Drunk driving – The Complete Guide for Those About to be Prosecuted
Drunk driving is one of the most serious offenses that can be committed on the road, with the exception of fatal road accidents and fleeing the scene of an accident without rendering aid. There is a permissible amount of alcohol a driver may consume (detailed below), but it is important to emphasize that in the mere act of driving after drinking alcohol there is a danger.
The Israeli authorities treat drunk driving with high severity, since this is a situation into which the driver has voluntarily and consciously put himself. Another reason for the law’s serious treatment of drunk driving is that, according to statistics, this is the main cause of fatal road accidents in Israel.
In our firm you will find transport law experts who can advise those who have violated these laws in one form or another, such as driving without a license or causing an accident. In this article we expand on the components of the offense, its consequences, and how a lawyer can assist those suspected of this offense.
What Exactly is the Legal Definition of Drunk Driving?
Contrary to popular belief, a drunk person is not only someone who is overtly unable to control his behavior, nor necessarily someone who sways while walking toward his vehicle. The definition of the term is highly technical and, in fact, most drivers who are caught driving drunk are unaware they fit within this definition.
So who is actually defined as a drunk driver by law?
- A person whose body contains an alcohol concentration higher than that determined by the Minister of Transport in consultation with the Israeli Minister of Health and with the approval of the Knesset Economic Affairs Committee, with the presumption that his body contained this concentration during the three hours prior to taking a breath, urine or blood test – unless proven otherwise (e.g., if it can be proven that he only drank after driving and was not drunk while driving).
- A new driver, a driver under the age of 24, or a driver of a commercial or public vehicle whose body contains a concentration of alcohol exceeding 50 micro-grams per liter (according to a breath test) or 10 milligrams per 100 millilitres of blood (according to a blood test).
- A person who is under the influence of an intoxicating drink or dangerous drug, provided that a laboratory test does not show that the concentration of alcohol in his blood is lower than the allowed concentration according to the regulations set by the Minister or the allowed concentration for the types of drivers specified above.
And Now for the Interesting Part – The Punishment:
Section 39A of the Road Transport Ordinance stipulates the penalty for the offense (among other things) as suspension of the driver’s license for a period of no less than two years. And if the driver has already been convicted of this offense in the past year, his license will be suspended for a period of no less than four years. It is important to remember that the court is empowered to order suspension for a shorter period given the circumstances of the case – hence the great importance of a quality lawyer!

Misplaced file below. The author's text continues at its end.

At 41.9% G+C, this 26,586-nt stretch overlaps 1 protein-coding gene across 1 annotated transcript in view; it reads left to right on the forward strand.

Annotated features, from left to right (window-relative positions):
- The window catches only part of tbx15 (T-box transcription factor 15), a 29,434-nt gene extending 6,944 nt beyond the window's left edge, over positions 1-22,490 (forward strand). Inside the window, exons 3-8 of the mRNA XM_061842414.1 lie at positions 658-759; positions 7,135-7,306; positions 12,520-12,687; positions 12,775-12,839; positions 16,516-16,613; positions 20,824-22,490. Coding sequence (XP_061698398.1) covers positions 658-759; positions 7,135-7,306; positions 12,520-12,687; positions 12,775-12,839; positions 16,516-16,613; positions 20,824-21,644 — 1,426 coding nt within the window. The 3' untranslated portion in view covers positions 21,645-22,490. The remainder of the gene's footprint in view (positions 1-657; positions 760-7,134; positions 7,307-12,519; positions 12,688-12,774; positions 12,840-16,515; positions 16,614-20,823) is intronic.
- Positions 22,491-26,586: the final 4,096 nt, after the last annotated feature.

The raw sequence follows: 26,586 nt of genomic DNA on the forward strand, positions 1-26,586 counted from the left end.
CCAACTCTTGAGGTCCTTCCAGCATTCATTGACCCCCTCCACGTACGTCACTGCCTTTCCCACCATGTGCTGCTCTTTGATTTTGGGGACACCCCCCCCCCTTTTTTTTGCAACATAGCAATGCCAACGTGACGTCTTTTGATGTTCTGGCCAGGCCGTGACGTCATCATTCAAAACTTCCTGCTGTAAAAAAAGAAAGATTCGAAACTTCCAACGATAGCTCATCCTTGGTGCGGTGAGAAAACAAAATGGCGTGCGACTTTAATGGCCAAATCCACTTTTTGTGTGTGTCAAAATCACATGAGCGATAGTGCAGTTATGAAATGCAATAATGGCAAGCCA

How Can the Police Know If You Are Drunk?
The police have a number of means and ways of revealing the degree of drunkenness of a driver or, in other words – the level of alcohol concentration in his blood. Among the means used by the police is the breathalyzer, which tests the level of alcohol in a driver’s blood and is, in fact, the main device used in the struggle against drunk driving.
There are a number of conditions that a driver is required to meet in order for the court to be able to rely on the result shown by the device. Among other things, the driver must not eat, drink, vomit, or put anything into his mouth before the test. If the driver meets these conditions, the operator of the breathalyzer will instruct him to blow into the tube of the device and check whether the amount of alcohol in his blood exceeds the allowable concentration.
A less effective but much more accurate means is the blood test, which can detect even drug residues in a person’s body. These tests are considered to be the most reliable but, due to their inefficiency and the time they require, they are rarely used.
Another means used by the police is the characteristics test – a performance test used after the driver fails the breathalyzer test. As part of this test, the driver goes through a cognitive operational test that includes relatively simple physical tasks, which give police officers a general impression as to the driver’s condition.
The performance test usually consists of three tests: The first – standing with eyes closed for 30 seconds to check the driver’s stability. The second – walking in a straight line, with hands at the sides of the body, in successive steps. The third – touching the nose with the fingers of the right/left hand, with the head tilted back, at the request of the policeman.